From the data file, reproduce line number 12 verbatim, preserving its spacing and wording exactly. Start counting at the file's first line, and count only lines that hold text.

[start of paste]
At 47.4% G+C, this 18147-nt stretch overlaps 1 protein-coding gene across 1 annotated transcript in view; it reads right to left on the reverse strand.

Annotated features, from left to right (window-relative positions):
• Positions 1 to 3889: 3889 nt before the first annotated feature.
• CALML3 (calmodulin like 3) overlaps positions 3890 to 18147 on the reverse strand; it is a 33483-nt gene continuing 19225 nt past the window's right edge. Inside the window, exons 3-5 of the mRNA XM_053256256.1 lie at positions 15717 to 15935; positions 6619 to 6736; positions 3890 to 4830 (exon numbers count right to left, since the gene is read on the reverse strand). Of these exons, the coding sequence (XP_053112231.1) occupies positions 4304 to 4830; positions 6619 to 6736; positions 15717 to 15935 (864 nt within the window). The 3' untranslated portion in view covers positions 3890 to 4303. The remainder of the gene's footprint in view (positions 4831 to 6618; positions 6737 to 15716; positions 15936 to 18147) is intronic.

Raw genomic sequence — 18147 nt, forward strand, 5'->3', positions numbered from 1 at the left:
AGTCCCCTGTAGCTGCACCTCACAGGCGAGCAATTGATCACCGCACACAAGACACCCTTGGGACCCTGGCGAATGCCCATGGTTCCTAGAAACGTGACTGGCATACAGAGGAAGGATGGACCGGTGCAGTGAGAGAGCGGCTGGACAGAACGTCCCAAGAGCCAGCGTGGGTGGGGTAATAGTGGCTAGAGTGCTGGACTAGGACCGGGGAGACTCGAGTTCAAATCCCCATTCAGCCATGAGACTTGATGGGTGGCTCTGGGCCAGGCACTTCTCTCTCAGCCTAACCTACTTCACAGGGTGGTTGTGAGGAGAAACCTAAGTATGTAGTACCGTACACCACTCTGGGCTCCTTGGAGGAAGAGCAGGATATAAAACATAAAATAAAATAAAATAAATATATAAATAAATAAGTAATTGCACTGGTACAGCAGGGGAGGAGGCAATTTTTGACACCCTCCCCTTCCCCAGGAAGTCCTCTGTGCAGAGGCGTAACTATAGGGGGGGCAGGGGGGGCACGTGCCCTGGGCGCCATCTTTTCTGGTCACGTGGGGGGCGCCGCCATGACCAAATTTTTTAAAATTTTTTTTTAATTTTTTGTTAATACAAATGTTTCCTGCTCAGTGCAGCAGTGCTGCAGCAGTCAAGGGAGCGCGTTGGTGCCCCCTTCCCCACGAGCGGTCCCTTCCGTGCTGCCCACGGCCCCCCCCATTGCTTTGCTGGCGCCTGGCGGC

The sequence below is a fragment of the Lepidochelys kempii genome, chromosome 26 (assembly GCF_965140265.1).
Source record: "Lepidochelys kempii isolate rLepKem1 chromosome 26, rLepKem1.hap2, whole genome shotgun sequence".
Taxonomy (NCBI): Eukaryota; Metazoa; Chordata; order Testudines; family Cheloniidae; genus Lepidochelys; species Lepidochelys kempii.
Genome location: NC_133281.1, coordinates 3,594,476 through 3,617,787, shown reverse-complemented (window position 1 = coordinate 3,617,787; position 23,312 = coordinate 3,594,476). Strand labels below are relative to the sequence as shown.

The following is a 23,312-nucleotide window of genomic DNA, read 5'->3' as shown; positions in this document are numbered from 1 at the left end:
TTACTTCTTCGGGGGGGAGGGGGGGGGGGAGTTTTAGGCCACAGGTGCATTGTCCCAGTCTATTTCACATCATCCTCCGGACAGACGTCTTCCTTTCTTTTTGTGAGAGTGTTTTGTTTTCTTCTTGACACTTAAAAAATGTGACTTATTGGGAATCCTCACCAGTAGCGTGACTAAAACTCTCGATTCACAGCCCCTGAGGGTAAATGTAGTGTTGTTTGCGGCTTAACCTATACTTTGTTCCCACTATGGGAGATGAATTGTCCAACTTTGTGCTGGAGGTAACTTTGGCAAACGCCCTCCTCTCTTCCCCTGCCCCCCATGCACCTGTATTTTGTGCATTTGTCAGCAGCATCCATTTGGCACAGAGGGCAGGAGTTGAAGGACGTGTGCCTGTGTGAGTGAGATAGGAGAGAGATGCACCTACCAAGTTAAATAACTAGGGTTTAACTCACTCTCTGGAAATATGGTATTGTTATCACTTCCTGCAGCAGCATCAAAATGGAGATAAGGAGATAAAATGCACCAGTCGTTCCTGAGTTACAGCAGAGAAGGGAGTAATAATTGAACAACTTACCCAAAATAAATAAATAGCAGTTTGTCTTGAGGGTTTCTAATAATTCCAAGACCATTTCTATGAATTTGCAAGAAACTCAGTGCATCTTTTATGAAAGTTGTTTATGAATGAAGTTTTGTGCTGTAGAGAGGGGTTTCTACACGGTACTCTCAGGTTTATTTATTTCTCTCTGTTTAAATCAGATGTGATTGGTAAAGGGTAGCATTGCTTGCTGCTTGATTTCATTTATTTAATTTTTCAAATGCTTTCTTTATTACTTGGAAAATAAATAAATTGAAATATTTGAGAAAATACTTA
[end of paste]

TTACTTCTTCGGGGGGGAGGGGGGGGGGGAGTTTTAGGCCACAGGTGCATTGTCCCAGTCTATTTCACATCATCCTCCGGACAGACGTCTTCCTTTCTTTTTGTGAGAGTGTTTTGTTTTCTTCTTGACACTTAAAAAATGTGACTTATTGGGAATCCTCACCAGTAGCGTGACTAAAACTCTCGATTCACAGCCCCTGAGGGTAAATGTAGTGTTGTTTGCGGCTTAACCTATACTTTGTTCCCACTATGGGAGATGAATTGTCCAACTTTGTGCTGGAGGTAACTTTGGCAAACGCCCTCCTCTCTTCCCCTGCCCCCCATGCACCTGTATTTTGTGCATTTGTCAGCAGCATCCATTTGGCACAGAGGGCAGGAGTTGAAGGACGTGTGCCTGTGTGAGTGAGATAGGAGAGAGATGCACCTACCAAGTTAAATAACTAGGGTTTAACTCACTCTCTGGAAATATGGTATTGTTATCACTTCCTGCAGCAGCATCAAAATGGAGATAAGGAGATAAAATGCACCAGTCGTTCCTGAGTTACAGCAGAGAAGGGAGTAATAATTGAACAACTTACCCAAAATAAATAAATAGCAGTTTGTCTTGAGGGTTTCTAATAATTCCAAGACCATTTCTATGAATTTGCAAGAAACTCAGTGCATCTTTTATGAAAGTTGTTTATGAATGAAGTTTTGTGCTGTAGAGAGGGGTTTCTACACGGTACTCTCAGGTTTATTTATTTCTCTCTGTTTAAATCAGATGTGATTGGTAAAGGGTAGCATTGCTTGCTGCTTGATTTCATTTATTTAATTTTTCAAATGCTTTCTTTATTACTTGGAAAATAAATAAATTGAAATATTTGAGAAAATACTTA